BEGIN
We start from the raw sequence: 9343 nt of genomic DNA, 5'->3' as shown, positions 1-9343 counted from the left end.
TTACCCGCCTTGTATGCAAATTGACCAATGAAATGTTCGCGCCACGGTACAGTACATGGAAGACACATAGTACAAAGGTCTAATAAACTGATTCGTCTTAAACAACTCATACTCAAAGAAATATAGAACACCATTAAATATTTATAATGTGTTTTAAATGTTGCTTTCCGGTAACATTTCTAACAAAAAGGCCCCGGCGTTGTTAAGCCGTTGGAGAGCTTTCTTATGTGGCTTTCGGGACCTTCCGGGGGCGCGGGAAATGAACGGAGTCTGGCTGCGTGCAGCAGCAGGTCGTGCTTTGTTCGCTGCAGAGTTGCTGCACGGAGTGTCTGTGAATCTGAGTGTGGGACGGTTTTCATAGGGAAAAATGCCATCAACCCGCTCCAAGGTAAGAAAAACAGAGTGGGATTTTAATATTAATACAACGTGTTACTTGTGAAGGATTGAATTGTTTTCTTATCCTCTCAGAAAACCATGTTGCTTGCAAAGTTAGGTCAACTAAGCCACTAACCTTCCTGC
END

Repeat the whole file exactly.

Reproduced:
We start from the raw sequence: 9343 nt of genomic DNA, 5'->3' as shown, positions 1-9343 counted from the left end.
TTACCCGCCTTGTATGCAAATTGACCAATGAAATGTTCGCGCCACGGTACAGTACATGGAAGACACATAGTACAAAGGTCTAATAAACTGATTCGTCTTAAACAACTCATACTCAAAGAAATATAGAACACCATTAAATATTTATAATGTGTTTTAAATGTTGCTTTCCGGTAACATTTCTAACAAAAAGGCCCCGGCGTTGTTAAGCCGTTGGAGAGCTTTCTTATGTGGCTTTCGGGACCTTCCGGGGGCGCGGGAAATGAACGGAGTCTGGCTGCGTGCAGCAGCAGGTCGTGCTTTGTTCGCTGCAGAGTTGCTGCACGGAGTGTCTGTGAATCTGAGTGTGGGACGGTTTTCATAGGGAAAAATGCCATCAACCCGCTCCAAGGTAAGAAAAACAGAGTGGGATTTTAATATTAATACAACGTGTTACTTGTGAAGGATTGAATTGTTTTCTTATCCTCTCAGAAAACCATGTTGCTTGCAAAGTTAGGTCAACTAAGCCACTAACCTTCCTGC